Renowned scientist pays zoo a visit Wellington Zoo and the Jane Goodall Institute New Zealand (JGI NZ) hosted Jane Goodall at the zoo last Tuesday. Jane was at the zoo to talk about the Roots and Shoots programme creating change all over the world. She also attended the signing of an MOU between JGI NZ and Wellington Zoo. Wellington Zoo and JGI NZ invited a number of educators and students from across Wellington to hear from Jane about the new student-driven conservation programme and learn how to get involved. “We were delighted that Jane, internationally acclaimed sci-
entist and founder of the Jane Goodall Institute, could come to the zoo and speak to so many children about this amazing project,” chief executive Wellington Zoo Karen Fifield said. Jane founded the Roots and Shoots programme with a group of Tanzanian students in 1991 as she believed young people were the key to driving community action for conservation. Today the project is active in 99 countries, including New Zealand, with many empowered students of all ages working towards building a better future for animals, people and the environment. The Rangatahi Roots and
Shoots programme – a new initiative for 12 – 18-year-olds to help champion the Roots and Shoots programme in New Zealand, was launched at the event. Chief executive and co-founder of JGINZ, Melanie Vivian, said the event was a huge success. “It was incredible to see so many school children and teachers interested in getting involved in the Roots and Shoots programme and feeling empowered to make a change in their community after attending this event,” said Melanie. “The programme aims to inspire our young people to take action on the issues that matter most to them, while providing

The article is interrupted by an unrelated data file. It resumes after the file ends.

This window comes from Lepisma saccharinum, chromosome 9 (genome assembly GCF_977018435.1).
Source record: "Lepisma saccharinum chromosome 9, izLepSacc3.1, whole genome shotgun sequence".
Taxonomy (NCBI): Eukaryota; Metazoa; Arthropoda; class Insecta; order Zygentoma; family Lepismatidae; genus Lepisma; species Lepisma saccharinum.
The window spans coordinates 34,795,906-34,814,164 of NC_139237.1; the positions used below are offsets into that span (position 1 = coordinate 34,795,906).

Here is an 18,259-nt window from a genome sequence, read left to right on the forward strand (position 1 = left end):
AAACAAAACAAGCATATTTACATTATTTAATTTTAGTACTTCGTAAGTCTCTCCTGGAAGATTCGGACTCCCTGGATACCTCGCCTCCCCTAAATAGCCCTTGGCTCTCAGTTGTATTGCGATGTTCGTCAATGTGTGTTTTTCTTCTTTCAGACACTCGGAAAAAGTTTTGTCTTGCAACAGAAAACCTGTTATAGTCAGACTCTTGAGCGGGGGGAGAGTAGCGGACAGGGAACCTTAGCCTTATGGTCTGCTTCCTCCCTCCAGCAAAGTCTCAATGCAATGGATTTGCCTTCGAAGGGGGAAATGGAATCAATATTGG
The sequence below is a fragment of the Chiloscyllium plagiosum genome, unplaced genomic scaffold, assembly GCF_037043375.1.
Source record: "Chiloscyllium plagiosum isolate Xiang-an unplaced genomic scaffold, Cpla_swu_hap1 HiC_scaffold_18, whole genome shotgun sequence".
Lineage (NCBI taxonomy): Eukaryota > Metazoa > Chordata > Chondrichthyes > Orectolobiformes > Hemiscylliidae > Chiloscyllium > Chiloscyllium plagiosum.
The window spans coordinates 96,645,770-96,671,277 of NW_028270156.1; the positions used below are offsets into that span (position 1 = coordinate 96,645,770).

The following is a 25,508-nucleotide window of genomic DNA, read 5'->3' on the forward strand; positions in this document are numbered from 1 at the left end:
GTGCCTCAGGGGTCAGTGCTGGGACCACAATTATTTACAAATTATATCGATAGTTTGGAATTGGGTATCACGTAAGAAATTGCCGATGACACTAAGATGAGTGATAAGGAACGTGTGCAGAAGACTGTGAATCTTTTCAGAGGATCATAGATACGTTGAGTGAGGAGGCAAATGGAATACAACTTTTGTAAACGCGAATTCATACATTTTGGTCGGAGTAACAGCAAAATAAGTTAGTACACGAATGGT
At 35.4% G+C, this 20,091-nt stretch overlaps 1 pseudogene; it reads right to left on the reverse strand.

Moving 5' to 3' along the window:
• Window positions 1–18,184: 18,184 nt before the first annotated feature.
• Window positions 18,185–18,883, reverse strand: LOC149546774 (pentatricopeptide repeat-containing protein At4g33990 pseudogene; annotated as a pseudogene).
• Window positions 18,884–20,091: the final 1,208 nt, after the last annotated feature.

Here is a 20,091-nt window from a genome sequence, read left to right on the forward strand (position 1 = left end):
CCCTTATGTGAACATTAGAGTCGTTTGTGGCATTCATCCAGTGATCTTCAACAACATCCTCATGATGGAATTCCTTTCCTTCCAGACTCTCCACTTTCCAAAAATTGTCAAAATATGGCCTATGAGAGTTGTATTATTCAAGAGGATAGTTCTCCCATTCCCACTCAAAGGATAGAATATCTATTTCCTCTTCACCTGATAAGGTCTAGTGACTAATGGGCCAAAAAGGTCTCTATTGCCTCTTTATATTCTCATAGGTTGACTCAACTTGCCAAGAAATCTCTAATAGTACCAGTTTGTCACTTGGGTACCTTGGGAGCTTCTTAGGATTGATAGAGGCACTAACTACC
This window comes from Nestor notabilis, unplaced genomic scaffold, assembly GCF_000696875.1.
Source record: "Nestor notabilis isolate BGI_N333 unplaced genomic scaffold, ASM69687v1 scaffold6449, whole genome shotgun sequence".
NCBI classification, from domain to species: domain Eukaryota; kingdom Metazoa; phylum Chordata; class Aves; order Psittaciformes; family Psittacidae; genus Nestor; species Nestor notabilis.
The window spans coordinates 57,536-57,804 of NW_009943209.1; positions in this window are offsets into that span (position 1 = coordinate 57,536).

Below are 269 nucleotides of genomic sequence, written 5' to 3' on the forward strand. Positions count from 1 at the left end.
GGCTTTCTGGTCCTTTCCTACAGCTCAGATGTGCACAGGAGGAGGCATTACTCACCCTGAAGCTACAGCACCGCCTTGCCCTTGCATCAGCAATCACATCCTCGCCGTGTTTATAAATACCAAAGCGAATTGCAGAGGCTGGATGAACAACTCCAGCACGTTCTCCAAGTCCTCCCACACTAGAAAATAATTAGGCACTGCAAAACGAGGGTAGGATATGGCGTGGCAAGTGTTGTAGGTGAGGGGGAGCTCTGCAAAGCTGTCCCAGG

students with the tools, motivation and support to make the change happen.” The programme will be self-directed by the Rangatahi with support from Wellington Zoo staff using Jane’s four-step Roots and Shoots formula; Get Engaged, Map It, Take Action and Celebrate. “We’re excited to see how the new Rangatahi Roots and Shoots programme develops over time,” Karen said-. “Our Rangatahi have the opportunity to shape and direct this programme, while ultimately encouraging members of our community to take a positive action for global change.”
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Greens launch city campaign
P E R S ONA L
Looking for a
By Emma McAuliffe